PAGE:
Plants are more efficient at acquiring carbon than are fungi

Question

Plants are more efficient at acquiring carbon than are fungi, in the form of carbon dioxide, and converting it to energy-rich sugars.

Option A
Option B
Option C
Option D
Option E

(This question is from Official Guide. Therefore, because of copyrights, the complete question cannot be copied here. The question can be accessed at GMAT Club)

Solution

Sentence Analysis

Here’s the sentence structure:

  • Plants are more efficient at
    • acquiring carbon than are fungi
      • , in the form of carbon dioxide,
    • and converting it to energy-rich sugars.

The sentence intends to compare the efficiency of plants and of fungi at two things: acquiring carbon and converting it into sugars.

There are two errors in the sentence:

  1. The current parallel structure produces these two parts:
    1. Plants are more efficient at acquiring carbon than are fungi, in the form of carbon dioxide
    2. Plants are more efficient at converting it to energy-rich sugars.

While in the first part, the comparison is clear, in the second part, the comparison is not clear since the second party of the comparison is not there.

  1. Currently, since “in the form of carbon dioxide” immediately follows “fungi”, it seems to modify “fungi”, leading to an illogical meaning “fungi are in the form of carbon dioxide”. Logically, this prepositional phrase should be placed adjacent to “carbon” since the carbon is acquired in the form of carbon dioxide.

Option Analysis

(A) Incorrect. For the errors described above.

(B) Incorrect. In addition to retaining the two errors in the original sentence, this option also leads to ambiguous comparison. The given comparison could mean either of the following:

  • Plants are more efficient at acquiring carbon than fungi are (Plants compared with fungi)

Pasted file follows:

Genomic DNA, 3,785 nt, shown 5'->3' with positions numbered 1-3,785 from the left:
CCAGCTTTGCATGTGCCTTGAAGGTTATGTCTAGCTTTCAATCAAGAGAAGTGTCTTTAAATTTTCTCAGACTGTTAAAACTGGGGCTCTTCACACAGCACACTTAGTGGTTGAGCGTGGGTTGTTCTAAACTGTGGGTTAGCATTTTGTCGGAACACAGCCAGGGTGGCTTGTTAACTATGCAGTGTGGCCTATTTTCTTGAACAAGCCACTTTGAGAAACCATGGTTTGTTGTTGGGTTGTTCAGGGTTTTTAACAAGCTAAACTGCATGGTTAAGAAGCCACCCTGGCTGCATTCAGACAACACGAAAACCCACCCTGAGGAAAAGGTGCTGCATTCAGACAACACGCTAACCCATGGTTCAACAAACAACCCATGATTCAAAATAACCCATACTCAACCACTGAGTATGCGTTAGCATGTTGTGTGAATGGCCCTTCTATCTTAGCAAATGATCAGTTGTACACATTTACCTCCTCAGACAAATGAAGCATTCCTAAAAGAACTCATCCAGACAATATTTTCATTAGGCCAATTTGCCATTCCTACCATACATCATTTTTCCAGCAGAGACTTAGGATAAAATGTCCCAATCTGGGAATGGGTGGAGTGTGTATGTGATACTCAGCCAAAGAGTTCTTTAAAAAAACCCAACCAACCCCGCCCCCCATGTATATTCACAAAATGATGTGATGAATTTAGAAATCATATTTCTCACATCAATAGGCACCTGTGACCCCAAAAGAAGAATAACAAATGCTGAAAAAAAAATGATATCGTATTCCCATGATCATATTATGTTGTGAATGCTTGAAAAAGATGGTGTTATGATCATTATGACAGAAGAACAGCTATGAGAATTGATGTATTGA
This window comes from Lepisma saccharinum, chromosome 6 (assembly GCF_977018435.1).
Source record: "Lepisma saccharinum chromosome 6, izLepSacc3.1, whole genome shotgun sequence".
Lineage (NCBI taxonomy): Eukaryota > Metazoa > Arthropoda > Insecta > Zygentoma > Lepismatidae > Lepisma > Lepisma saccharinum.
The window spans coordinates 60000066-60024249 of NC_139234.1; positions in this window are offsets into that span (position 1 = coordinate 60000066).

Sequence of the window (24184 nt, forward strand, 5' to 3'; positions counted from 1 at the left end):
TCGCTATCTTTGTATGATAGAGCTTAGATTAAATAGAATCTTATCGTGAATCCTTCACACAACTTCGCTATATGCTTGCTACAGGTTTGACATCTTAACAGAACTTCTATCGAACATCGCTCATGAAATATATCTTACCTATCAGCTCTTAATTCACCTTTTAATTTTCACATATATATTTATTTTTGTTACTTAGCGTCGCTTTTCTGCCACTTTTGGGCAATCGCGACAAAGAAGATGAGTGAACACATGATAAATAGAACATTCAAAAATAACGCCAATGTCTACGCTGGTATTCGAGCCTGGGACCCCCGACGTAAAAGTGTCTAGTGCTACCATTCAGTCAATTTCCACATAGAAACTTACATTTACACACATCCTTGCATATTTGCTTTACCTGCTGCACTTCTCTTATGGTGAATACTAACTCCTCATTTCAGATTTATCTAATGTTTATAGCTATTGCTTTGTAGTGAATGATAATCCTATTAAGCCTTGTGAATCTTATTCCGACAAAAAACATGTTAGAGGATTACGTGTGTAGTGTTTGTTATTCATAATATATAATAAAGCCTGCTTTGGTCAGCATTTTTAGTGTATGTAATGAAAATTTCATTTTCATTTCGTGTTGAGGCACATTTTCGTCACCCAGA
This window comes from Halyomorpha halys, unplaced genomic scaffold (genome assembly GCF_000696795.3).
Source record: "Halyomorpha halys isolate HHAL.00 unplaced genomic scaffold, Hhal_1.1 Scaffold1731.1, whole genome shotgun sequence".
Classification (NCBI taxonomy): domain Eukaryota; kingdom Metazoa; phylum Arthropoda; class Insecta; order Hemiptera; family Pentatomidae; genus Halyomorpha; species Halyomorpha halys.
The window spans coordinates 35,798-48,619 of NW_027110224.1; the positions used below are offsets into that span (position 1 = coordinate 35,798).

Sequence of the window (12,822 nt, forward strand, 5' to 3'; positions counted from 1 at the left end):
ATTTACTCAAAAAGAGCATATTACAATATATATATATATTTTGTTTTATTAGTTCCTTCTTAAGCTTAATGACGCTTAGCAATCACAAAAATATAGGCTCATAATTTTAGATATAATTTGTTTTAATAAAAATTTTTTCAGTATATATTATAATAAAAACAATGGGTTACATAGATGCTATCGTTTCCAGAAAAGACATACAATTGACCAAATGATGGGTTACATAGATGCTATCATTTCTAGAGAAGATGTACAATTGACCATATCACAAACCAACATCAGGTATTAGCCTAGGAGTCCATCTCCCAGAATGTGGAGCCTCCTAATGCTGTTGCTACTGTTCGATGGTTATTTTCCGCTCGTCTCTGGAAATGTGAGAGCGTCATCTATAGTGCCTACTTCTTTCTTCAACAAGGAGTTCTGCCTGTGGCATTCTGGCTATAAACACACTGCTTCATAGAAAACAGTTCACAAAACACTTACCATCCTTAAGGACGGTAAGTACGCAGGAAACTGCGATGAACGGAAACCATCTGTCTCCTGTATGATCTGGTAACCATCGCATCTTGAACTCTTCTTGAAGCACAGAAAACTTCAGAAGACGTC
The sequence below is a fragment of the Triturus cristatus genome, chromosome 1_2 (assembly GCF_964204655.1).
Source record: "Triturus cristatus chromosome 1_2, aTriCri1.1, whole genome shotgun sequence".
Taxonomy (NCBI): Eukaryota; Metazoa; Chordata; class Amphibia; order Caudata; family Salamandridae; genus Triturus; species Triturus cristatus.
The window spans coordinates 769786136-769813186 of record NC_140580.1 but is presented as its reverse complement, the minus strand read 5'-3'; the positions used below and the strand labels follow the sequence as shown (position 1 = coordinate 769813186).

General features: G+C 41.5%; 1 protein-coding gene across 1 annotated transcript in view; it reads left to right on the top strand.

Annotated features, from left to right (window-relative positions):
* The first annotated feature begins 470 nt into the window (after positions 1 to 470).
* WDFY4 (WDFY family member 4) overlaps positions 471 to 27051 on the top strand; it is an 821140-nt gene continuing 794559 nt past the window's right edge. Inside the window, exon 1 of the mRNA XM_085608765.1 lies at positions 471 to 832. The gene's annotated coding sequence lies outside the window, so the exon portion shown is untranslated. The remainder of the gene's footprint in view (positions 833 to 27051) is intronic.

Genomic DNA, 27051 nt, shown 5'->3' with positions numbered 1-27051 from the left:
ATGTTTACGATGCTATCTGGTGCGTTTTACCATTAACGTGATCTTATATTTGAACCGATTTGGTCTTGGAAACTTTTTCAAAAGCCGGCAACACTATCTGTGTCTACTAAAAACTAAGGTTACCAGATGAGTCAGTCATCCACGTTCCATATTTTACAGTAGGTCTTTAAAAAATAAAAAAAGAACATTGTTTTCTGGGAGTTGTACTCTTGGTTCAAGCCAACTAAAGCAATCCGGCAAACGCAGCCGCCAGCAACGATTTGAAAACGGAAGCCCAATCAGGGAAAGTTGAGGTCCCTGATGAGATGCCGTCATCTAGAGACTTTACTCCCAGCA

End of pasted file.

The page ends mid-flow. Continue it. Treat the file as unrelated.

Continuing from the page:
• Plants are more efficient at acquiring carbon than at acquiring fungi (carbon compared with fungi)

(C) Correct. This option corrects both the errors in the original sentence without creating any new errors.

(D) Incorrect. There is no main verb in this sentence.

(E) Incorrect. For the following reasons:

  1. Error no. 2 of the original sentence
  2. “converting it to…” in the non-underlined part is not parallel to anything before ‘and’ in this option.
  3. This option produces ambiguous comparison similar to the one in option B.

About Chiranjeev Singh

An Alumnus of IIM Ahmedabad and with scores of 780 (2017) and 770 (2013) on GMAT and 99.98%ile on CAT, Chiranjeev is one of the most qualified GMAT tutors in India. Chiranjeev has earlier served as Director of Curriculum at e-GMAT. Chiranjeev has been helping students ace GMAT since 2012. He follows a concept-based methodology to teaching GMAT and is very committed to student success. You may contact him for any private GMAT tutoring needs at CJ@GMATwithCJ.com. He conducts online sessions for students across the world.

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